"Safety has become bureaucratic accountability up to people, not an ethical responsibility to those doing the dangerous work."
In a safety function it's critical to ensure you also directly connect with the people who do the dangerous work. Sidney Dekker, renowned human error and safety author and expert,advises that safety is really about the gap between how work is planned to be done and how work is actually done. The power of Gemba is in exploring this gap.
As director of health and safety at an environmental and engineering firm involved in construction activities, Haley & Aldrich, when I do a gemba walk, I don't necessarily ask questions about safety. I engage in conversations with staff members, and ask them to teach me about how they do their work and what concerns them about their work. At my organization, this is aligned with our safety culture where we "empower all staff to intervene to improve safety, and our underlying, systems, processes and behaviors." We recognize success will only occur when all of our staff members are confident that their voice matters. They must feel they have the power to change what is wrong, and they must truly believe that we care enough to hear their concerns and work with them to correct flaws.
I also never walk alone, and most of my team members will tell you I never walk in silence. The most powerful way to identify gaps between planned and actual work and to influence trust is to positively engage in conversations. I have found that asking two simple questions Dekker introduced helps to identify where flaws exist:
- "Tell me the workaround you had to do today to get your job done," and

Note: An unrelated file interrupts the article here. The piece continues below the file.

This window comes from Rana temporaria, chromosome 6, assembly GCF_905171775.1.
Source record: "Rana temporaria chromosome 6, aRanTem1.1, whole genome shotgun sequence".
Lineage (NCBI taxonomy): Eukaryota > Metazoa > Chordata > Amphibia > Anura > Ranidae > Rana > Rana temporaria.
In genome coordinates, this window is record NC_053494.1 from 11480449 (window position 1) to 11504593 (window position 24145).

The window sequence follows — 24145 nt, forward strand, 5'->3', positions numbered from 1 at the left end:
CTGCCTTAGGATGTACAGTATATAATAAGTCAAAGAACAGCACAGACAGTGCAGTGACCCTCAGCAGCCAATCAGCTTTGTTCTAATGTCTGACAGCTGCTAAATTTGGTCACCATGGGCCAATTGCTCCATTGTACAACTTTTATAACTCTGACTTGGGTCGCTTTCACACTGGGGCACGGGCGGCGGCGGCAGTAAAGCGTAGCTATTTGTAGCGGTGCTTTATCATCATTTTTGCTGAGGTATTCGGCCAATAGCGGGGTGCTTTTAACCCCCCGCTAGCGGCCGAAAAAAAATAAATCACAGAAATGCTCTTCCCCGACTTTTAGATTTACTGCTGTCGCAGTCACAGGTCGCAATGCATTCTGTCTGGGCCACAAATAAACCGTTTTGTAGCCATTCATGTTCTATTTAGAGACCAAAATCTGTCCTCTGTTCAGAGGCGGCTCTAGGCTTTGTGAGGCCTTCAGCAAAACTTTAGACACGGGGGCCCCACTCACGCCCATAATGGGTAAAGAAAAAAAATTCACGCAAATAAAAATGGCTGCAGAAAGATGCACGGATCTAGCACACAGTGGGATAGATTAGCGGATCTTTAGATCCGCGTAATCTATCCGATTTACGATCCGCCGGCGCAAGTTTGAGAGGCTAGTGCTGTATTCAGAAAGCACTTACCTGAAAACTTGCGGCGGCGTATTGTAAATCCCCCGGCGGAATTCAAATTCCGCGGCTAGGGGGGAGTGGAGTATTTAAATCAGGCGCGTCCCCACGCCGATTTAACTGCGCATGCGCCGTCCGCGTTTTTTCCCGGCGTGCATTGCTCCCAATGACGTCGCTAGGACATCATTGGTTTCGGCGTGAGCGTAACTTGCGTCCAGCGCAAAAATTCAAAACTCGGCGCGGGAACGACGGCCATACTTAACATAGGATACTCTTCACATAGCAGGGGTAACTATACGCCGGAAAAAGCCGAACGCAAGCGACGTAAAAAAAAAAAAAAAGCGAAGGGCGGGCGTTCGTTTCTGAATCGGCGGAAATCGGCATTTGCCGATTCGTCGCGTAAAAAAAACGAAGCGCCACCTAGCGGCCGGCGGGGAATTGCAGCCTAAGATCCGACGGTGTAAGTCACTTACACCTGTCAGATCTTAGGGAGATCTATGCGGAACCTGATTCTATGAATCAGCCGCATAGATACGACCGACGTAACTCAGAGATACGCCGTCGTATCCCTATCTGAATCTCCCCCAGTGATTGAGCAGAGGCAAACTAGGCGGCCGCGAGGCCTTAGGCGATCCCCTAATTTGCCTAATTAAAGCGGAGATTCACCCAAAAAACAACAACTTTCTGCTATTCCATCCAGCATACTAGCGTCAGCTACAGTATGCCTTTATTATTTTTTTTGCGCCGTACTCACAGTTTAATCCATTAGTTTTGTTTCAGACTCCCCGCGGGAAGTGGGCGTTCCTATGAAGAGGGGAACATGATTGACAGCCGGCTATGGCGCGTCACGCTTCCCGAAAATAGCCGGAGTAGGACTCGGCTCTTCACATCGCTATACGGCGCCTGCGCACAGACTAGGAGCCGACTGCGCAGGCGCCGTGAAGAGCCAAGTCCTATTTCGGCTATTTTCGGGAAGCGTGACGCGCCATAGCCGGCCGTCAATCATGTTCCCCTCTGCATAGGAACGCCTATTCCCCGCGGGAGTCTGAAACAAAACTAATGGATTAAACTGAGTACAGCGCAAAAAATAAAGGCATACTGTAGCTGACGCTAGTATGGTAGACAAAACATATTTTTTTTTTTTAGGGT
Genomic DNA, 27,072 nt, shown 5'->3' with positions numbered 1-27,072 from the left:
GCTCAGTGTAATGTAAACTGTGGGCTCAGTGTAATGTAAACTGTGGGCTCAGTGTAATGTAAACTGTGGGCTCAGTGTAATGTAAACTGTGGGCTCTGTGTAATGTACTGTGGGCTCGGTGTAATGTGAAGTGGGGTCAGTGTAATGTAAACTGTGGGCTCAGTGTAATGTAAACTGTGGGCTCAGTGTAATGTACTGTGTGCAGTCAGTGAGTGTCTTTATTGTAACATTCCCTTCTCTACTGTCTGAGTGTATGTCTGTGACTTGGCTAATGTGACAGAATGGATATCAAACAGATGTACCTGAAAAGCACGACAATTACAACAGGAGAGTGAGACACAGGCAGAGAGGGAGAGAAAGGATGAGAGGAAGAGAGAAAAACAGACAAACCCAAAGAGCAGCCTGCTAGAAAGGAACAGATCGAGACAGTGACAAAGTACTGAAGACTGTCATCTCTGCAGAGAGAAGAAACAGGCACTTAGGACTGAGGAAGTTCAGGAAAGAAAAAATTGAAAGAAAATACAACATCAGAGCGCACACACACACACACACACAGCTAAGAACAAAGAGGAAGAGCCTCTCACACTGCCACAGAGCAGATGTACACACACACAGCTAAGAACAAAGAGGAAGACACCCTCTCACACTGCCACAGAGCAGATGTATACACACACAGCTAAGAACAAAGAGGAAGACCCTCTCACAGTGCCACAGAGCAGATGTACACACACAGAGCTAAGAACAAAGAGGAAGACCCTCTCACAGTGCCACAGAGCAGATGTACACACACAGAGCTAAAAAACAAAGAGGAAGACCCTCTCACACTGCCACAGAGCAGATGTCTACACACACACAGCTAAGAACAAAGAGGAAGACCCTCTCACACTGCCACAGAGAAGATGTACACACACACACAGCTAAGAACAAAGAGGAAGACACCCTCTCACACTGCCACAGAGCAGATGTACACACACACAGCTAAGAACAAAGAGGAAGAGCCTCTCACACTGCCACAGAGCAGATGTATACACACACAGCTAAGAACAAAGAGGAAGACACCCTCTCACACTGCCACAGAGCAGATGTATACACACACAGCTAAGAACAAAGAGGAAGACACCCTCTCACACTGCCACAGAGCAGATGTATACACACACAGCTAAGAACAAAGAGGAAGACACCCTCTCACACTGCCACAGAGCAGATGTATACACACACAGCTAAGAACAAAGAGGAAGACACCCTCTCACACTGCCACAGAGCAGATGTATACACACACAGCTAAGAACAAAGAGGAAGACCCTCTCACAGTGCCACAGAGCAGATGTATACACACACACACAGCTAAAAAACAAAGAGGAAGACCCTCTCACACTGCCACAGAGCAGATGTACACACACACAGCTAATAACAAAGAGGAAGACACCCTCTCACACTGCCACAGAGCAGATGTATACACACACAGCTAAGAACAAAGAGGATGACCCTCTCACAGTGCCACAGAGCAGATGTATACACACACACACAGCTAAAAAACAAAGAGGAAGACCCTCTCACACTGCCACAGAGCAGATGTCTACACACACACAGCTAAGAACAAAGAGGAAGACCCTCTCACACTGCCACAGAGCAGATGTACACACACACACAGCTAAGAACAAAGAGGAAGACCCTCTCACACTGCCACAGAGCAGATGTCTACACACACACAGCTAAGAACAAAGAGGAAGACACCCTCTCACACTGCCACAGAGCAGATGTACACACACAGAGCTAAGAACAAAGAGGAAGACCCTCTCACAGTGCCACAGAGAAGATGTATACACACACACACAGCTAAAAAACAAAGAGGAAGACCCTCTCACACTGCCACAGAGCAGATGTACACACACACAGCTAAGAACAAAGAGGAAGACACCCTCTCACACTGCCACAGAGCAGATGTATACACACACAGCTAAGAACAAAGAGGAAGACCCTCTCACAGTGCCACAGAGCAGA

- "Tell me what frustrates you when you are trying to get your job done."
We ask each person to not only identify improvements, but also to intervene. The nuance is that an intervention and discussion should lead to a solution; "engagement" is not about having people passively witness and report an event. It is infinitely harder to engage a person in actively participating in improvements than it is to engage them in passively identifying improvements for others to correct. But this is critical, because the people who touch the value stream have an intimate understanding of where the shortcomings exist, and the best knowledge of how to fix them. Their voice needs to be heard for several reasons, from respect for them as an individual ("who wants to work in a place where we have no voice?"), to ownership for the fixes ("this wasn't done to us, it was corrected by us"), and to illustrate that it is better to voice concerns than to develop shortcuts and workarounds to deal with issues that are invisible to others.
The other nuance is that we ask those in a leadership position, perhaps even those who own the system in question, to be vulnerable, to take the time to hear the issue, and to recognize it as an opportunity for learning and improvement. In my own experience with this, I admit it's difficult at times to hear issues. When this happens, I try to focus on the strength it took for the person to illuminate the issue, when they could more easily have dismissed it as not wanting to "rock the boat."
Many times Gemba is discussed as an ideal way for improving how work is done, and I agree it is a valuable tool. I would also say to truly be successful there must be a foundation of trust. Gemba can be invaluable in building trust and investing personal capital in the very people that are imperative to a strong safety culture. I define personal capital as the investment I make in time and concern for a fellow staff member, the amount of respect I have for that person, and the relationship we build. It is much easier to ask from a position of learning and improvement, and not of blame, when there is trust built on respect and understanding.